(Mixed Media Artist | 69yo | Alabang, PH)
Ernie Sta. Ana has made beautiful pastel and acrylic paintings through the years, but his art is not confined to the canvas. During the pandemic, he experimented with laundry wires (sampayan) and formed organic figures. He also recently dug up old toys, combined them with scrap metal, and created classic vintage pieces. His other creative outlet has been to transform old, dilapidated houses into aesthetically pleasing structures.
As with many artists, he struggled to find his own style and be patient with his own growth as an artist. He also had to use the other side of his brain to strategize his own marketability. His strength comes from his family, who have been consistently supportive, and actively encouraging throughout his journey.
He has achieved the artist’s dream. He has immersed fully in his art, expressing himself through his creativity, while managing to afford a comfortable life for his family.
Ernie has embraced the different phases of his creativity from depicting life with simple lines and play of colors, to transforming dilapidated houses into inviting architecture to creating classic vintage pieces from scrap metal and junk.
Starting from a child who doodles his teachers’ and his classmates’ faces, and in awe of buildings and structures, he has become a man who despite continuous struggles, has perpetually found his balance.
FTV: What materials do you use?
ESA: I started with pastel and acrylic painting but it has since evolved to various forms of art canvas, especially during the lockdown. I had to be creative with how I can continue my craft given limited materials while stuck at home.
FTV: How would you describe your style?
ESA: I would describe my style as soft geometric cubism. I like using geometrical shapes that depict real simple life and enjoy playing with vibrant hues. However, sometimes I also deviate from modern cubism and experiment with accidental, free flowing play of colors.
FTV: How did you start as an artist?
ESA: I’ve always been very passionate for the arts. In my younger years, I remember always doodling – faces of my classmates and teachers, scenes throughout the day among others. When our class would go on museum field trips, most of my classmates would be so fascinated with the history. I, on the other hand, would be interested in the building’s design and architecture. I just always loved doing and appreciating art, which is why I took Fine Arts, major in Advertising and Interior Design. My first job was in advertising, an ad agency who was the first to call and give me a job, but ultimately decided to be on my own. I focused full time on real estate and painting as a career, which have become another perfect canvas for my creativity.
FTV: Was your family supportive of your art?
ESA: Yes, my family, especially my wife, brothers and in-laws, has always been very supportive. I wouldn’t have been able to attain success in this field – which, by my own definition is enjoying my art while also making good money from it – if not for my family’s support.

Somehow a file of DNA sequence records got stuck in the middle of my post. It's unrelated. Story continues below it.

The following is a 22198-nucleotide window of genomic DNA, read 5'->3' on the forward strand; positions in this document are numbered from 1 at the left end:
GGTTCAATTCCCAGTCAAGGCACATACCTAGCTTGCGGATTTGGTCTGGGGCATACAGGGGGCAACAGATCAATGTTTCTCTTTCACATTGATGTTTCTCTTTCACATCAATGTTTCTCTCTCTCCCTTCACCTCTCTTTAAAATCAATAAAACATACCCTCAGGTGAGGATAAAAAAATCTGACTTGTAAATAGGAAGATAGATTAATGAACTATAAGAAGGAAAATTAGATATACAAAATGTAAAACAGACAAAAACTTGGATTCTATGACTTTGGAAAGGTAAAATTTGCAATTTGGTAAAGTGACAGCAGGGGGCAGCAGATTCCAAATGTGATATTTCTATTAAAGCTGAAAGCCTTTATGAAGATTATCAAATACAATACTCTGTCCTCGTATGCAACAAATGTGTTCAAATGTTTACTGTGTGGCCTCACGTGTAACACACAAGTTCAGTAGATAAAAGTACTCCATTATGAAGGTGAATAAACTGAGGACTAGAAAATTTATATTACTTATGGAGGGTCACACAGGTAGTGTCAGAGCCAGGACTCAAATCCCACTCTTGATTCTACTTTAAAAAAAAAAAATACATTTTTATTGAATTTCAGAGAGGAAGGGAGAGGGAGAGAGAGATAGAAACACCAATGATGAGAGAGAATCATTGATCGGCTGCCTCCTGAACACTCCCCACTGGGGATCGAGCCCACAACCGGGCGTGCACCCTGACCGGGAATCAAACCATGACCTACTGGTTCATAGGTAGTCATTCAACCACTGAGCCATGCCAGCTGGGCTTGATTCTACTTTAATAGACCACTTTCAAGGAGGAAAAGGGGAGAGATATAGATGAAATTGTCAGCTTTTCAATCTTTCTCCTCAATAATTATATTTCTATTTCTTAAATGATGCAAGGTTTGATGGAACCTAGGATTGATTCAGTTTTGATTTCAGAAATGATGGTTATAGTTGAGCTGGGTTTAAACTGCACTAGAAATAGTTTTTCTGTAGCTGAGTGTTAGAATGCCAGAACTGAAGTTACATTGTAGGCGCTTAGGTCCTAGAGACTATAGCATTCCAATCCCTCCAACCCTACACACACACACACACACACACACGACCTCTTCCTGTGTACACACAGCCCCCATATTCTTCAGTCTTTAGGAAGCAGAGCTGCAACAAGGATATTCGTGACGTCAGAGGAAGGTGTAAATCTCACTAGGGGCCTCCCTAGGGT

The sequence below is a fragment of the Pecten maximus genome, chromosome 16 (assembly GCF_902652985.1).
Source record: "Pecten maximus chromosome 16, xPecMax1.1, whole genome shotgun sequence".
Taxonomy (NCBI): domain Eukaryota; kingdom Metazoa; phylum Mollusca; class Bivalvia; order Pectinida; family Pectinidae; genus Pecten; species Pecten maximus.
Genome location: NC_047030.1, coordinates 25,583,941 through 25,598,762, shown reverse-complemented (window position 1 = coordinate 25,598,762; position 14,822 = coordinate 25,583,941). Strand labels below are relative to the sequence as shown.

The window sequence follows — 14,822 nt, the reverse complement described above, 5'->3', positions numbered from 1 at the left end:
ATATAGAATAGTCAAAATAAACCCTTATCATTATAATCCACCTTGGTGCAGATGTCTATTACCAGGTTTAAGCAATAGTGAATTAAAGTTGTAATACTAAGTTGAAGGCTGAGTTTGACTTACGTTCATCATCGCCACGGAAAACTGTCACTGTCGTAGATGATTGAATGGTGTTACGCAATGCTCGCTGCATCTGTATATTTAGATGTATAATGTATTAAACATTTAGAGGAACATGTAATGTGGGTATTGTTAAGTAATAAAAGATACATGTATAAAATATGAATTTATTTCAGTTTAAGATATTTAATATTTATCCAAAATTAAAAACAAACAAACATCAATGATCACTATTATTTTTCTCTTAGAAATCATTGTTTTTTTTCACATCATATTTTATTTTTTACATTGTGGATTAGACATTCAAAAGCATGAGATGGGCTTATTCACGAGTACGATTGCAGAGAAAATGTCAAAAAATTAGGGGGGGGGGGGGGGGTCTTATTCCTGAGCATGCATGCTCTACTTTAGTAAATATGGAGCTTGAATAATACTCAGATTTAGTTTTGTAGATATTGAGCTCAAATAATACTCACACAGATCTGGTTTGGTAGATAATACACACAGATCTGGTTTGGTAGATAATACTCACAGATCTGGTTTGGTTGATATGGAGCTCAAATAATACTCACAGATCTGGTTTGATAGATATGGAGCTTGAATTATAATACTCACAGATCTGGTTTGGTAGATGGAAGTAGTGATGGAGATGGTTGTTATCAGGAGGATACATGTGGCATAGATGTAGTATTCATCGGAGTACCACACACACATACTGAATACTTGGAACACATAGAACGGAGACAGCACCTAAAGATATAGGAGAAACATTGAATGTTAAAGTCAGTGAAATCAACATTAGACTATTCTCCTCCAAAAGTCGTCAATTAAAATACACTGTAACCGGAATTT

FTV: What were the challenges?
ESA: Like in any other field, being an artist can be challenging – trying to find your own style, striving to be patient with your own artistic evolution, expanding the reach of my art, etc. But these can be overcome with a clear strategy, consistency and focus. It also helps to surround yourself with a strong support system who’ll toss ideas with you, which in my case was my family.
FTV: What inspires you to pursue art?
ESA: Art has been my outlet for my self expression and endless creativity. I especially like finding beauty in the uncommon – in any kind of medium. For my paintings, it was about finding a unique way to depict life with simple lines and play of colors, while still arresting the attention of my audience. As mentioned, I’ve also ventured into real estate and architecture – specifically looking at dilapidated houses to renovate and flip. More recently, I’ve been playing with scrap metal and junk. During the lockdown, I experimented with laundry wires (sampayan) to create metal sculptures and foraged for old wooden toys in junk shops to refurbish into classic vintage pieces.
FTV: How has your art journey been like?
ESA: My journey as an artist is a continuous evolution of finding inspiration in everyday life and playing with new media to interpret my concepts.
What’s another profession you would have gotten into?
I would have loved to try my hand in Interior Design with houses as alternative canvas for my creativity.
FTV: Are there any other artists in the family?
FTV: What are your goals and dreams as an artist?
ESA: Success for an artist ultimately depends on how he/she defines it. For me, it’s about striking a balance of turning this passion into a sustainable living, while having my creativity acknowledged and appreciated by others. By these standards, I believe I can say I’ve had my own fair share of success. I do hope though to be able to inspire others to try out a similar journey – to pursue their passions for the arts.